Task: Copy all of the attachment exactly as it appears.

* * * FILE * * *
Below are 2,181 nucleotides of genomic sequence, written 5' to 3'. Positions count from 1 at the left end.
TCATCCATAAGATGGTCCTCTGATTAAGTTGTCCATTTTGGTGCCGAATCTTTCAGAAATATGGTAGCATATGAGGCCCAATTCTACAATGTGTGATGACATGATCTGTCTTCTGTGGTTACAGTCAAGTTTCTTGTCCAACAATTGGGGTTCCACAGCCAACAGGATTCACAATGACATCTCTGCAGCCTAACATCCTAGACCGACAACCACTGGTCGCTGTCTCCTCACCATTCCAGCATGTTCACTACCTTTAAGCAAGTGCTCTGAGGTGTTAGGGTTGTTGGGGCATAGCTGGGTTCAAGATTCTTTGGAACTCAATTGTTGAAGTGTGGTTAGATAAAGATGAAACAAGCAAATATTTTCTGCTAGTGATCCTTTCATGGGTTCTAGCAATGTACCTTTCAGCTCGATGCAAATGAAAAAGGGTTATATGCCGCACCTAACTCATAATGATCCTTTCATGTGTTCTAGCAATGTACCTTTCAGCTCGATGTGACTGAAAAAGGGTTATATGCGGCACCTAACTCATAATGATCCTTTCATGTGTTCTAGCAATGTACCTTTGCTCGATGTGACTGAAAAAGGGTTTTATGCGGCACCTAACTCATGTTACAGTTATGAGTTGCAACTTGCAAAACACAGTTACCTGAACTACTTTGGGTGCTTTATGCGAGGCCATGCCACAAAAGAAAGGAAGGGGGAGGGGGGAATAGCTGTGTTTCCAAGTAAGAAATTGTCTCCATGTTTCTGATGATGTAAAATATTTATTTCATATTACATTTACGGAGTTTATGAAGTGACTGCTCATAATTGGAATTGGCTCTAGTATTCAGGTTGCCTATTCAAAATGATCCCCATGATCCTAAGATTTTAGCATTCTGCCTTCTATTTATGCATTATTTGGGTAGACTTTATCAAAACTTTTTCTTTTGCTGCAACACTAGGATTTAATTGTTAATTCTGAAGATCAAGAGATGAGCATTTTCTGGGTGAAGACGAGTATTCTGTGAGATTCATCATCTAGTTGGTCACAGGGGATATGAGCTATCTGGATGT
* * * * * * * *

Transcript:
Below are 2,181 nucleotides of genomic sequence, written 5' to 3'. Positions count from 1 at the left end.
TCATCCATAAGATGGTCCTCTGATTAAGTTGTCCATTTTGGTGCCGAATCTTTCAGAAATATGGTAGCATATGAGGCCCAATTCTACAATGTGTGATGACATGATCTGTCTTCTGTGGTTACAGTCAAGTTTCTTGTCCAACAATTGGGGTTCCACAGCCAACAGGATTCACAATGACATCTCTGCAGCCTAACATCCTAGACCGACAACCACTGGTCGCTGTCTCCTCACCATTCCAGCATGTTCACTACCTTTAAGCAAGTGCTCTGAGGTGTTAGGGTTGTTGGGGCATAGCTGGGTTCAAGATTCTTTGGAACTCAATTGTTGAAGTGTGGTTAGATAAAGATGAAACAAGCAAATATTTTCTGCTAGTGATCCTTTCATGGGTTCTAGCAATGTACCTTTCAGCTCGATGCAAATGAAAAAGGGTTATATGCCGCACCTAACTCATAATGATCCTTTCATGTGTTCTAGCAATGTACCTTTCAGCTCGATGTGACTGAAAAAGGGTTATATGCGGCACCTAACTCATAATGATCCTTTCATGTGTTCTAGCAATGTACCTTTGCTCGATGTGACTGAAAAAGGGTTTTATGCGGCACCTAACTCATGTTACAGTTATGAGTTGCAACTTGCAAAACACAGTTACCTGAACTACTTTGGGTGCTTTATGCGAGGCCATGCCACAAAAGAAAGGAAGGGGGAGGGGGGAATAGCTGTGTTTCCAAGTAAGAAATTGTCTCCATGTTTCTGATGATGTAAAATATTTATTTCATATTACATTTACGGAGTTTATGAAGTGACTGCTCATAATTGGAATTGGCTCTAGTATTCAGGTTGCCTATTCAAAATGATCCCCATGATCCTAAGATTTTAGCATTCTGCCTTCTATTTATGCATTATTTGGGTAGACTTTATCAAAACTTTTTCTTTTGCTGCAACACTAGGATTTAATTGTTAATTCTGAAGATCAAGAGATGAGCATTTTCTGGGTGAAGACGAGTATTCTGTGAGATTCATCATCTAGTTGGTCACAGGGGATATGAGCTATCTGGATGT